But the demise of the SWC in the mid-1990s as the school struggled to rebuild was just as gutting in the long-term.

“It was another death,” said Thaddeus Matula, the SMU alumnus who directed the 30 for 30 documentary. “You knew SMU football was never going to compete for a national championship again.”



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Texas, Texas A&M, Texas Tech and Baylor went off to the new Big 12 and left SMU behind. Current SMU president R. Gerald Turner took the job in the final year of the SWC. The conference was all he’d known his entire life, and it just disappeared.

“I felt like I came in on a wake,” he said. “I’ve talked to some friends who are presidents at Pac-12 schools. I told Washington State president Kirk Schultz, ‘I’ve lived through what you’re going to live through. It’s not fun.’”

SMU joined the bloated 18-team WAC, then Conference USA. Then it watched rival TCU win a Rose Bowl and earn a Big 12 invitation. By the time SMU joined the Big East in 2013, the conference had been reformed into the American Athletic Conference and lost its BCS status.

“It felt like purgatory,” Matula said of those two decades.

When June Jones took SMU to four consecutive bowls from 2009 to 2012, the school’s first since 1984, it was a sign of life. In response to some success, the university began to mobilize around athletics. Finally, the scars of the Death Penalty started to fade.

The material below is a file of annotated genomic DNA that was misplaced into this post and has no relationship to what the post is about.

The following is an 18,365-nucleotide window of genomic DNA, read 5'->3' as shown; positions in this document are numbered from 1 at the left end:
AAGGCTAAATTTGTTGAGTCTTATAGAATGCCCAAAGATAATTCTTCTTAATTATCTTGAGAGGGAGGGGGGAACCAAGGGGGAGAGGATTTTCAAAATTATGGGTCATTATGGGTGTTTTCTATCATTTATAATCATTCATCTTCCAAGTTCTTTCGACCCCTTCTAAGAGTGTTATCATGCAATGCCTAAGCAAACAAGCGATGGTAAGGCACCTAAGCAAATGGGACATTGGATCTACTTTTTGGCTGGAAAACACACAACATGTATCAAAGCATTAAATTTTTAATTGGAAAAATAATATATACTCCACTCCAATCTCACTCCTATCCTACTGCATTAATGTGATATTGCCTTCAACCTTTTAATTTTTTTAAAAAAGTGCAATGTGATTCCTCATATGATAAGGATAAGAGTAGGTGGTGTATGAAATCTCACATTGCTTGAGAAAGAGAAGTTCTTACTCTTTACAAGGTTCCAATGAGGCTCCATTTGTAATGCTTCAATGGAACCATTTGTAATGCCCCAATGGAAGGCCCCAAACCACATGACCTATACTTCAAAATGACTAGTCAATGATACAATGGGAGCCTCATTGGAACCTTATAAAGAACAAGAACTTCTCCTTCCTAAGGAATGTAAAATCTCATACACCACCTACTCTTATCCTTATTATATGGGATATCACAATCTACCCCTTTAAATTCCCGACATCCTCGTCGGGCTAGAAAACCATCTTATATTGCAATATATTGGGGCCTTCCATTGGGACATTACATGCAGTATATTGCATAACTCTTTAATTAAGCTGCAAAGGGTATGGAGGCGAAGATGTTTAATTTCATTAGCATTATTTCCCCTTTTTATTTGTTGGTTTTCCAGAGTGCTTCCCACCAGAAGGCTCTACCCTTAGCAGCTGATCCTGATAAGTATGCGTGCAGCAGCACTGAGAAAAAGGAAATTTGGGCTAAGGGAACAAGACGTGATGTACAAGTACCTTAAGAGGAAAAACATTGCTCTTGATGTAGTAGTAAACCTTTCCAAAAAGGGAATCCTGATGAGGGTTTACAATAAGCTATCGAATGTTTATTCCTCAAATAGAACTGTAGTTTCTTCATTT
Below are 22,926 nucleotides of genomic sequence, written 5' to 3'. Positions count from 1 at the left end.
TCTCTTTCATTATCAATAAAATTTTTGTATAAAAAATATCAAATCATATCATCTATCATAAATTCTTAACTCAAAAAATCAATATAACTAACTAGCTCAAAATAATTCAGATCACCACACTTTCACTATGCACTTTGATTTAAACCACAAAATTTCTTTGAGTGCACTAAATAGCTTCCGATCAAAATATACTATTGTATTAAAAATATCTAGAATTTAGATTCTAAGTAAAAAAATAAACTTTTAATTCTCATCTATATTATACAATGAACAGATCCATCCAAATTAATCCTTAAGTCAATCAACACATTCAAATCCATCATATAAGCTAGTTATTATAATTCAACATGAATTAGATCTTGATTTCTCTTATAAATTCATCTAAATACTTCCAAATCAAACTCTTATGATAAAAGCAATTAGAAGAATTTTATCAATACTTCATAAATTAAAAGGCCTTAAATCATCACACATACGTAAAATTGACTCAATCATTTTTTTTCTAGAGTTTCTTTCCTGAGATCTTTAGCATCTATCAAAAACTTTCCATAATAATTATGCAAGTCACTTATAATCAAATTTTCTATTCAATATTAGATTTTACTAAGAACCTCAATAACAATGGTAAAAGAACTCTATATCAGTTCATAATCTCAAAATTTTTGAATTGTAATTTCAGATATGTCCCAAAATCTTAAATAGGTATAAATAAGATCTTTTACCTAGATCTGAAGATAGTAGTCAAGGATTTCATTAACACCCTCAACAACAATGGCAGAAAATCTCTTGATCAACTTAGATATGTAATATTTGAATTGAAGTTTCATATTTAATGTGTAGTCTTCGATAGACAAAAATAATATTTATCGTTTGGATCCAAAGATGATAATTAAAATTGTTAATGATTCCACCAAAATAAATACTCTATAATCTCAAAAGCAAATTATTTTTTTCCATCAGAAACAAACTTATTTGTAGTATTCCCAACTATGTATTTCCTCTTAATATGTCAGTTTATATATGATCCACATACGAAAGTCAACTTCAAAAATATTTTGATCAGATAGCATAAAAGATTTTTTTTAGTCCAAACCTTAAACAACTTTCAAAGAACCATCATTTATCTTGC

“It’s been a growing feeling for the past decade or so,” said Miller, who has been the board chair for 15 years. “There’s no question that over that time, increasingly, the leadership of the university, the faculty have embraced the premise that athletic success is important. It impacts the brand. It impacts the way the university is perceived. You can have both.”

SMU began to invest more in athletics. It upgraded its facilities, in large part thanks to deep-pocketed supporters who wanted to get back. People like Miller, a former oil and gas CEO who has donated more than $100 million to the school, and Paul B. Loyd Jr., a former football captain and offshore drilling CEO who has donated tens of millions as well. The school’s all-sports office and a school housing building are named after Loyd. SMU opened an indoor practice field in 2019 at the cost of tens of millions of dollars, named after benefactors Bill and Liz Armstrong, who also made money in the energy sector.

“We’re a small school, we don’t have that many alumni, but we’ve had some successful alumni like me that attribute a lot of it to the education they got here, and we want to give back,” Loyd said.



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Sonny Dykes embraced DFW and the state of Texas as head coach and brought SMU back to the AP top 20 in 2019 for the first time since 1986. When Dykes left for the TCU job across town and infuriated SMU fans in late 2021, NIL donations skyrocketed. Three weeks after Dykes left, businessman and former football player Gary Weber donated $50 million toward a $100 million end zone facility that will be completed next year. The Armstrongs donated $15 million to it as well.

“The decision makers tell us our facilities are already at a Power 5 level,” Miller said.

It all came at the perfect time. The chain reaction started by Texas and Oklahoma’s departure for the SEC opened doors. One of those closed when the Big 12 took Houston, Cincinnati, UCF and BYU. SMU also talked to the ACC. When USC and UCLA announced their move to the Big Ten in summer 2022, SMU became a top Pac-12 target.